"But in this life on earth we have not only the fear but the certainty that we shall lose it.  For one day we must die.  Therefore true happiness... lasting, everlasting happiness cannot be our lot on earth.  nor could it be otherwise.  For everlasting happiness is only another name for God."
Thomas' eyes shone.  "Do you see it now?  The urge for everlasting happiness is still in man, in all men.  But since the fall it has been misdirected and like fools we see our happiness in this or that -- in the accumulation of gold or of power or in the union with another creature, when in reality it is in God alone. The love of God is the true quest of man.  'Love and do what thou wilt,' said St Augustine.  And our Lord said 'Seek ye therefore first the kingdom of God and His justice, and all these things shall be added unto you.'"
Thus, the endless hunger of progressivism.  Because if you believe you can achieve happiness through your actions and laws and imposition of enough power, then you will soon find it is insufficient.  So you try for something more, something new, again and again, without end.
It is too easy in this life to presume that with enough will and power and money and the right ideas we can fix it all and have paradise here on earth.  It is too easy for us to have the arrogance to think that we alone have cracked the secret to life and happiness in all of history, if only people would do what we say.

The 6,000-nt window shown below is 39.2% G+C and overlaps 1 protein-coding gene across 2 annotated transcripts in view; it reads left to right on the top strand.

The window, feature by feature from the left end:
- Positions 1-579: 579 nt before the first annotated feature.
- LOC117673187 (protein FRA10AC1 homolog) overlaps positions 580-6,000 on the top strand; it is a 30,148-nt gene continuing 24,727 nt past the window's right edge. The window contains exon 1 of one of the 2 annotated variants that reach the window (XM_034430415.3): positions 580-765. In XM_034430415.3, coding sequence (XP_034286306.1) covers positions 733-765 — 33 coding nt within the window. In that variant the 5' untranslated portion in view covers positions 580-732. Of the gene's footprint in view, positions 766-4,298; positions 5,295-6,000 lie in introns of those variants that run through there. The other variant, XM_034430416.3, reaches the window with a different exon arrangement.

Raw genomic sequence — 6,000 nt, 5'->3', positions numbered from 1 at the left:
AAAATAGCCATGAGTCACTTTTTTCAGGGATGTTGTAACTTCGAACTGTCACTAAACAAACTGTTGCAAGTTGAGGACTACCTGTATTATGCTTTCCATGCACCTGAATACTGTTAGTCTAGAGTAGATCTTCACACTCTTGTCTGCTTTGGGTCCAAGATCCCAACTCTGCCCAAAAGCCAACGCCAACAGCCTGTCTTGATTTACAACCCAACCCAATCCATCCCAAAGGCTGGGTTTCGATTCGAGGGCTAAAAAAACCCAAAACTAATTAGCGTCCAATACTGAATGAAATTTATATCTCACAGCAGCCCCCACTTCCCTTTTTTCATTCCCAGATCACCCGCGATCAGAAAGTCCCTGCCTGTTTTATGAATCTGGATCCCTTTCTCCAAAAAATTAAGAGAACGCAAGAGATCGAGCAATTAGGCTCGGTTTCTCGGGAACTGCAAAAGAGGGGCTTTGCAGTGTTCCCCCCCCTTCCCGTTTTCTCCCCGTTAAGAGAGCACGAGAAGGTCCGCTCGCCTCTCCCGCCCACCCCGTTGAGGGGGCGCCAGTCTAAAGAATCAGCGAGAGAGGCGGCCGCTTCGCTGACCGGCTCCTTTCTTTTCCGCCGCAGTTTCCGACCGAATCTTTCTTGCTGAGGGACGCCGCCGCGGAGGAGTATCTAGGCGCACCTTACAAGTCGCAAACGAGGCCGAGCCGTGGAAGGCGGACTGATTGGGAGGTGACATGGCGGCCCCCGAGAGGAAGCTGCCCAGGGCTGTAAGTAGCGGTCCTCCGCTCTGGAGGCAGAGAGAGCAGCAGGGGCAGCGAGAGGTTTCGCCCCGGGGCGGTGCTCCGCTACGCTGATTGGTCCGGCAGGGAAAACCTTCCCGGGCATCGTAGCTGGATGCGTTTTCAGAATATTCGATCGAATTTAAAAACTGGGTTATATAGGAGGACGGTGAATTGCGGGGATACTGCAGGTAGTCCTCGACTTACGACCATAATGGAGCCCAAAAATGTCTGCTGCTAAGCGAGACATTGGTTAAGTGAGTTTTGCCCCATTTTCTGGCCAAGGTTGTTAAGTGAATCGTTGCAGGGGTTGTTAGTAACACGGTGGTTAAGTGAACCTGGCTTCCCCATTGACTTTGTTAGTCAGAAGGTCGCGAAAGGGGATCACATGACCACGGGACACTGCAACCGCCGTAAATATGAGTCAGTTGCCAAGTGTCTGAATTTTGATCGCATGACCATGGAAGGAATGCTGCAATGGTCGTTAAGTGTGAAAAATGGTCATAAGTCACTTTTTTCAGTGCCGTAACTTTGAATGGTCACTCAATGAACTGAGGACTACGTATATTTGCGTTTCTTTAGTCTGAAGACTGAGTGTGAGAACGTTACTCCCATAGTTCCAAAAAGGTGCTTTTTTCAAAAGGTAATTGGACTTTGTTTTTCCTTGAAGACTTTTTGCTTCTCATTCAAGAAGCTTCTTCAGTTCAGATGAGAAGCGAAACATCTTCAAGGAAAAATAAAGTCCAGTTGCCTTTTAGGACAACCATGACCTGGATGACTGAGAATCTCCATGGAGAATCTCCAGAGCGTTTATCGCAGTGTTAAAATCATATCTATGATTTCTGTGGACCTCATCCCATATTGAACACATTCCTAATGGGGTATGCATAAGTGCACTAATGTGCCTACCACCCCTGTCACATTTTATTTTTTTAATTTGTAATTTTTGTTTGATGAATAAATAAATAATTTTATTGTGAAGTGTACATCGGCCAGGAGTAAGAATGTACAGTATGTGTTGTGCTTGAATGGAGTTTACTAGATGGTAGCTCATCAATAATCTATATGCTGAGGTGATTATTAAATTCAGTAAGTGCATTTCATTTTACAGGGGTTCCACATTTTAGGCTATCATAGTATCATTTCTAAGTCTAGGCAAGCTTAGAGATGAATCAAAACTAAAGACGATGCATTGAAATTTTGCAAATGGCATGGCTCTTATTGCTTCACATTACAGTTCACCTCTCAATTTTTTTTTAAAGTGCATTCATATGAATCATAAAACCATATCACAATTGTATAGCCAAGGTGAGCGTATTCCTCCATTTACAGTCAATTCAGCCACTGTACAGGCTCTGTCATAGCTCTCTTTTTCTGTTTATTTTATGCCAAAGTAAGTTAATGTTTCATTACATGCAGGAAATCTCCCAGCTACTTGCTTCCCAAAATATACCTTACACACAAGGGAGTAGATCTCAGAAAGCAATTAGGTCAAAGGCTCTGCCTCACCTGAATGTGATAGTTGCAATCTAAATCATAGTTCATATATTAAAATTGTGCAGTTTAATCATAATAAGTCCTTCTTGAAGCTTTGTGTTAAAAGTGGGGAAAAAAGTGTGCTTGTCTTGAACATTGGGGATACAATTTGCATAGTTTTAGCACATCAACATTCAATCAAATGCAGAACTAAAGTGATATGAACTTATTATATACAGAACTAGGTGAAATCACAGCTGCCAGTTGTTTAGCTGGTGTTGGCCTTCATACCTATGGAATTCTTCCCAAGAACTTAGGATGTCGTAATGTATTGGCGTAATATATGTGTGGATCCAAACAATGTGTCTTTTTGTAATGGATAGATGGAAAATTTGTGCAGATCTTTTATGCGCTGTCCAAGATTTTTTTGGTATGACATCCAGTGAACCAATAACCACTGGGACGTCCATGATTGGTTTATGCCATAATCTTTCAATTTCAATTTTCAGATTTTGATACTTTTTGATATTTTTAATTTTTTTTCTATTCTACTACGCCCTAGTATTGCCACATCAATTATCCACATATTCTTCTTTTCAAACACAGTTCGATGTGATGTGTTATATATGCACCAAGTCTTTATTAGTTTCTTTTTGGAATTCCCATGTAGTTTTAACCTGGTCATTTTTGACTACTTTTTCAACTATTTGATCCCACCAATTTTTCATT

But while happiness is a fine thing, it is ought not be our goal, but rather the appreciated blessing that we sometimes see in seeking our proper goal of being true.  True to God, true to right, true to truth.  It is seeking happiness first that drives almost all misery in the world, because when we achieve what we believe will make us happy, we find that we are not as happy as we thought, do not remain so, and cannot achieve that happiness again in the same way.  So we seek every greater joys and thrills and excitement, spiraling into madness, or despair.
Only by looking outside of ourselves can we find what we seek, and too often we only look within, or in that mirror, assuming that if only we try harder, or things were more fair, or people were less mean to us, or this or that condition was fulfilled which is preventing our goals, we'd be finally happy.
Thomas Jefferson was wrong.  The pursuit of happiness is not a right, primary or not. It is a constant condition of man which cannot be prevented.  And it cannot be achieved through system or efforts.